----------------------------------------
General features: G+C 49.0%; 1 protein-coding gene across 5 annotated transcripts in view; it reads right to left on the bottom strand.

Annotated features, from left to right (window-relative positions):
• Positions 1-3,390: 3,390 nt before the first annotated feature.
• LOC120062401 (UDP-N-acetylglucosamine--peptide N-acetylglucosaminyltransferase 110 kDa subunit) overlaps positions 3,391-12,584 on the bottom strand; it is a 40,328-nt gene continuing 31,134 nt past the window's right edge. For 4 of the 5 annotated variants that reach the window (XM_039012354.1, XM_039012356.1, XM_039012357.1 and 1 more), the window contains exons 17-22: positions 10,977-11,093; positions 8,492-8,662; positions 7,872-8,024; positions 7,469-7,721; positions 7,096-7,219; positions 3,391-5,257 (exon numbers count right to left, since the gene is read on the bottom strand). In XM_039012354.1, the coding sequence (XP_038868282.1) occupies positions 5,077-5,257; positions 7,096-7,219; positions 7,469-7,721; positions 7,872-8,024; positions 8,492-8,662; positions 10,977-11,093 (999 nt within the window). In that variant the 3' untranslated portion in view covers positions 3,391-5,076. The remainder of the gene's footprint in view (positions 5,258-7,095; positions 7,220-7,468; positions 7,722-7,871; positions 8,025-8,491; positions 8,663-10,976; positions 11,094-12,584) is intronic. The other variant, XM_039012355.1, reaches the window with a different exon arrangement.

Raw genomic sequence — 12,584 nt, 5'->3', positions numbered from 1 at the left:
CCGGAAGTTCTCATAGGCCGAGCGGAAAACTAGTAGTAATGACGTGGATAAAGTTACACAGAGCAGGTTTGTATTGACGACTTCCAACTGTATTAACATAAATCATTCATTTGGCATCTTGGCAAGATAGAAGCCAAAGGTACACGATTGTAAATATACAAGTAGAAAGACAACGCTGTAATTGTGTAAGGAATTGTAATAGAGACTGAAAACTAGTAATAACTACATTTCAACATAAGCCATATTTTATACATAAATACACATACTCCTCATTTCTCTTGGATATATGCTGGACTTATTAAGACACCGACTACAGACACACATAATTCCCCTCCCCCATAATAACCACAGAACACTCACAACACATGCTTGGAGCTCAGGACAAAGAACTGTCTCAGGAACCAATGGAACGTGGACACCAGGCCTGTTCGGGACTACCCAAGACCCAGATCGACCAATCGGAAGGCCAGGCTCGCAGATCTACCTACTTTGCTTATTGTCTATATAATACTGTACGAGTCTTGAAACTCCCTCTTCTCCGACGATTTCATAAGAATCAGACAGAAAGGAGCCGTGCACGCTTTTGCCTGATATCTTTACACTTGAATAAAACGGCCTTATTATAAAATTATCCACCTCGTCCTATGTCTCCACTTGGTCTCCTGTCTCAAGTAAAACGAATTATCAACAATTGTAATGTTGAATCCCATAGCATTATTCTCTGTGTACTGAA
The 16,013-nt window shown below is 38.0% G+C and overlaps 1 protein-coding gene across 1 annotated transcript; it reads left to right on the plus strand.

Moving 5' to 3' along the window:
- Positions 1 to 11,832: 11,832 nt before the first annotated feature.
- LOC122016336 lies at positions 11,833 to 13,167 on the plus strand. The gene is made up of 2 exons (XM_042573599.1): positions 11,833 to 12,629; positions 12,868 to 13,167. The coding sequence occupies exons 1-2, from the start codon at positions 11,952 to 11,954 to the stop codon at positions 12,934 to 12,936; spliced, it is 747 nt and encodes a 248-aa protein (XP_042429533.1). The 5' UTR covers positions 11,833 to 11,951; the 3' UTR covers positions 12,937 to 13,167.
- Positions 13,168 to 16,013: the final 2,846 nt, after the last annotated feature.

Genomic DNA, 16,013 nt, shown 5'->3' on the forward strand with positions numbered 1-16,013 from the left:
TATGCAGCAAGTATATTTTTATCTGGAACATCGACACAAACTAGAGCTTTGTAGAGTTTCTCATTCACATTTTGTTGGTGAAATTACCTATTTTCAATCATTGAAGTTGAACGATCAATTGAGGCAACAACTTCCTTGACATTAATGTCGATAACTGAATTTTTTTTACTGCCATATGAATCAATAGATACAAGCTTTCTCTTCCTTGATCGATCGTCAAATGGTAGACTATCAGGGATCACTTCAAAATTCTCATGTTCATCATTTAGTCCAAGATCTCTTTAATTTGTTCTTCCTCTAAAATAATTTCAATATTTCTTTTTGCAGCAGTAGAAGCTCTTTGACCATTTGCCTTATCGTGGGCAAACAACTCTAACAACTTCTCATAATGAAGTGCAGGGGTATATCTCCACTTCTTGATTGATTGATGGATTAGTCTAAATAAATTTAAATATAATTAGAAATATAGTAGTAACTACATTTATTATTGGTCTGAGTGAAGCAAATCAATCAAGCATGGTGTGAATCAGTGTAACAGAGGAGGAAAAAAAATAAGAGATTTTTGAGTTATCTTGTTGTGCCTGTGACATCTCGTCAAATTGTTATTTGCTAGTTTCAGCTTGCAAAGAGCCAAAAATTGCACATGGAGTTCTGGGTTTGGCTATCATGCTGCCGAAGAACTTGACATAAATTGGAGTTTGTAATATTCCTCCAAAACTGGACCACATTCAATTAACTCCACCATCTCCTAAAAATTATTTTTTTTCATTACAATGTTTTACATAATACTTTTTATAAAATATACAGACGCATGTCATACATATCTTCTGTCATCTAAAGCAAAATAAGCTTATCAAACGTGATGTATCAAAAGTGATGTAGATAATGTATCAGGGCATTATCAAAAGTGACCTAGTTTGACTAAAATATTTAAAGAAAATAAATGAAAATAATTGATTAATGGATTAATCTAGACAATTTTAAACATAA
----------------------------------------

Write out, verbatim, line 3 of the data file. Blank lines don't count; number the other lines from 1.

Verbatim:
• Positions 1-3,390: 3,390 nt before the first annotated feature.